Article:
Paul’s Great Meeting at Rome with Nero

This entry is part 1 of 3 in the series Bible Study of Paul’s Great Meeting at Rome: Acts 28:17

We have a reference from the scribe Luke, concerning one meeting we all would have like to have attended, the great meeting at Rome. When the apostle Paul was shipped to prison from his run in with Felix, he came for his trial before Nero. Imagine, the greatest living human being coming in judgment before one of the most depraved!! Luke writes: “And it came to pass, that after three days Paul called the chief of the Jews together and when they were come together, he said unto them, ‘Men and brethren (no, this was not an interdenominational meeting of the denominational preachers in Rome called the Ministerial Association like some of our brethren), though I have committed nothing against the people (Israel), or customs of our fathers, yet was I delivered prisoner from Jerusalem into the hands of the Romans.” Acts 28:17 Here, he set the terms of his defense and of the debate that would follow!!
We have a short account of a long conference which Paul had with the Jews at Rome about the Christian religion. The Jews appointed the time, a day was set for this dispute, and all parties concerned might have sufficient notice. Those Jews seemed well disposed to receive conviction and yet it did not prove that they were so inclined. It is probable that these Jews at Rome, being men of larger acquaintance with the world and more generally of rank and power even in Rome, were more free to inquire than the bigoted Jews at Jerusalem and would not have had to answer to anyone else for this gathering. Though they were so far prejudiced against “the sect that everywhere was spoken against,” they seemed willing to give it a hearing. Moses had said of this people: “the Lord has not given you a heart to perceive, and eyes to see, and ears to hear…” Deuteronomy 29:4
Paul, with a great deal of expense and hazard, is brought prisoner to Rome, and when he has come nobody appears to prosecute him or lay anything to his charge; so he advances the situation by calling, at his own danger, those who were his qualified enemies. It was not long since, by an edict of Claudius Caesar, that all the Jews were banished from Rome, and kept out till his death; but in the five years since that time, many Jews had come again, regained the ground of influence they had lost (because of their abilities and financial connections in trade and commerce), and formed a little association of believers under the banner of the Mosaical Law. Although, they were never allowed (as far as we know) to build a synagogue in Rome or a public place of worship; these “chief of the Jews” were those of highest prominence among them. In interest of fairness, the victim most of the time does not call the victors to a summit! Their side had won the day, they had nothing to lose, only Paul was the prisoner. Paul wanted to “set things right” as we use to say at home, so no vicious rumors could get around town before Paul had unpacked his belongings!!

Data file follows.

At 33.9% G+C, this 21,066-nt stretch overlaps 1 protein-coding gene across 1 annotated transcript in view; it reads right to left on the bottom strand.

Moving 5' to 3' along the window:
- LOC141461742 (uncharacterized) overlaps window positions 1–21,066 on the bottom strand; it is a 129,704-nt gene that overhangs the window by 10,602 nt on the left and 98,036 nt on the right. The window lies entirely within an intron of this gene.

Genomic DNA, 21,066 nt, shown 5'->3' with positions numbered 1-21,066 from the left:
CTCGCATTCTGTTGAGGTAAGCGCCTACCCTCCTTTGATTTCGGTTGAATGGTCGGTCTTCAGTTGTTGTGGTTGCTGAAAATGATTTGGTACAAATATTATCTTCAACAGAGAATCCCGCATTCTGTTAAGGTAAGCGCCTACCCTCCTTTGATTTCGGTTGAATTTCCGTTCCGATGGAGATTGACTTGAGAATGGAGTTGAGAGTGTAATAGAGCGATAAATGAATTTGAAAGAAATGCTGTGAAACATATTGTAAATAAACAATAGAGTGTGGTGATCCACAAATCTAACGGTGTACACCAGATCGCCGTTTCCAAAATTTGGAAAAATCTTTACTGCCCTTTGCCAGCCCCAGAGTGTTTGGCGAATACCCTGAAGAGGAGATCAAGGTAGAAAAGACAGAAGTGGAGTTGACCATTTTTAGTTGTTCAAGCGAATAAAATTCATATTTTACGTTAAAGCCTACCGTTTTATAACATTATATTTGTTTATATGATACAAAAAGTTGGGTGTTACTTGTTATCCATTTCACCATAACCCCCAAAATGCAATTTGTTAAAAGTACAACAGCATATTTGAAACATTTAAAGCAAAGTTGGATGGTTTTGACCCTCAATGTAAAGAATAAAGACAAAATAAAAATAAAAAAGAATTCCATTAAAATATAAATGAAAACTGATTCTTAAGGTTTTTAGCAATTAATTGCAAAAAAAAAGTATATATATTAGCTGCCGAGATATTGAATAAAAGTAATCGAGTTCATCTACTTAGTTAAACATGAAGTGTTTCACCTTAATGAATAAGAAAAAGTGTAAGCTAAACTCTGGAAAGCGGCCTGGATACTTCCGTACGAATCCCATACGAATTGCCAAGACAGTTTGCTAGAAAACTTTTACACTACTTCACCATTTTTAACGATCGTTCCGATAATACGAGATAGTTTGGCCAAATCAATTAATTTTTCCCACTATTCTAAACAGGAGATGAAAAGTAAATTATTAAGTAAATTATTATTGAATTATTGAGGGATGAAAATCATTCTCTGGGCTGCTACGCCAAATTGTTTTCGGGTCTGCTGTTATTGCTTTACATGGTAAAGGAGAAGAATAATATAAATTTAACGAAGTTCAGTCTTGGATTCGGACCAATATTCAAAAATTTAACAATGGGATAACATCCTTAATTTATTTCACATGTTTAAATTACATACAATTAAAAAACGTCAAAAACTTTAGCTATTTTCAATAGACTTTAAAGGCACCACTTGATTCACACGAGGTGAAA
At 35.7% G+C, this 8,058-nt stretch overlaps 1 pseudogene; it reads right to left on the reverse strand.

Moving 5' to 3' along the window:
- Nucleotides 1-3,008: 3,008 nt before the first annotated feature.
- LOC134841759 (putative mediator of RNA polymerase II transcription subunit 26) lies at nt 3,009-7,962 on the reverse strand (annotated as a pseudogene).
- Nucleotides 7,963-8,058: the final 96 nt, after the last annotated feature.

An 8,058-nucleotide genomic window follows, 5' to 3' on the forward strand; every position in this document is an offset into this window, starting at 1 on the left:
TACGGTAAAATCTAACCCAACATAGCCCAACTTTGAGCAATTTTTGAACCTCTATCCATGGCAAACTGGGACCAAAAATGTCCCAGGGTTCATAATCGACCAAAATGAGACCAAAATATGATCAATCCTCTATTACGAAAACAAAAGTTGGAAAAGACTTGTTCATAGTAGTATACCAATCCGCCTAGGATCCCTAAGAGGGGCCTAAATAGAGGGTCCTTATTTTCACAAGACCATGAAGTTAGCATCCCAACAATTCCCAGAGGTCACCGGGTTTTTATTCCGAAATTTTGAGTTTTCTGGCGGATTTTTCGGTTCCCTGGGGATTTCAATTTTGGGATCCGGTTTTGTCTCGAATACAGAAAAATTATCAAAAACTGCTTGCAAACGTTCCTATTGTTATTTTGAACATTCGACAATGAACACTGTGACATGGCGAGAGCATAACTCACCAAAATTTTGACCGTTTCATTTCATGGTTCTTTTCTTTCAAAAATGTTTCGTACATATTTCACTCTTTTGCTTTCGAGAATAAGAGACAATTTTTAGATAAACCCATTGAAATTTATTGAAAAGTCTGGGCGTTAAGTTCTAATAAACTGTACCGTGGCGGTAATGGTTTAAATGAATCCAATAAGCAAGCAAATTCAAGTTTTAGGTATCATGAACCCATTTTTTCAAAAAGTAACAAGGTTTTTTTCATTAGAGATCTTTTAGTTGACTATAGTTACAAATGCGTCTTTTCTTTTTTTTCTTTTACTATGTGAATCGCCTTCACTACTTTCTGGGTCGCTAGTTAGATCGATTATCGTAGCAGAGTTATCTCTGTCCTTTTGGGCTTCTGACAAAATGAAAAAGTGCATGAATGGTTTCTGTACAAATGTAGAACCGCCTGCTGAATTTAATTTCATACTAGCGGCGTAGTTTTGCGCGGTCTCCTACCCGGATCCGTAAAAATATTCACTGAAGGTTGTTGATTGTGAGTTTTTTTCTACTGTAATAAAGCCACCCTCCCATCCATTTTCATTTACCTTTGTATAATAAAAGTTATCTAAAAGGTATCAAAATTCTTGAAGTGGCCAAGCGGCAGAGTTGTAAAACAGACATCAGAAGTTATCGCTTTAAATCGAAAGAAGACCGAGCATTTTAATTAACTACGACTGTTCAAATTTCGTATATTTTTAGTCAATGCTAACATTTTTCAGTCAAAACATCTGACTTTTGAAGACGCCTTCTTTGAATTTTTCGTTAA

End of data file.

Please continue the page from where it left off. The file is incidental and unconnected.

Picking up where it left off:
His opening remarks distinguish the fact that he was NOT guilty of the charges and had already been released of all charges which would bring death. He speaks to them respectively with respect, calls them men and brethren, and intimates that he expects to be treated by them both as a man and as a brother, and engages to treat them as such and to tell them nothing but the truth; for, says he “we are members one of another-or all of us are brethren.” Advancing his own innocency, and that he had not given any just occasion to mar the Jewish name or alter its standing; his own people would have no reason to afflict him or the ministry he was advancing-for they, too, had recently been run out of Rome! He also wanted them to to know that he was not intending to take advantage of their present distress by “piling on“!! After all, if anyone could join the blame game crew, it could have been Paul-nobody had thrown the Church of Christ out of Rome!! It was important for them to know that he had not advanced any position that would them to cause them to fear him as a Haman nor that he had imposed customs of the Jews upon the Gentiles, yet he seemed a little irritated that he had been delivered as a prisoner by the Jews at Jerusalem (although they would have murdered him had the Roman chief captain not stopped them)! Having already passed through four tribunals (the chief captain, Felix, Festus, and Agrippa), the only people that NOW condemned him were those who had never heard his defense; having often been tried, never denied, he was willing to be tried, again!! Conclusion: the only people that condemned him were the prejudiced-and there was no way to reason with prejudice, their minds were already made up. He had charged the Jews at Jerusalem and found them guilty!!

Series NavigationPaul’s Great Meeting at Rome with Nero Part 2 >>
Joe David Wilson

Joe David Wilson

Leave a Replay

Sign up for our Newsletter

Click edit button to change this text. Lorem ipsum dolor sit amet, consectetur adipiscing elit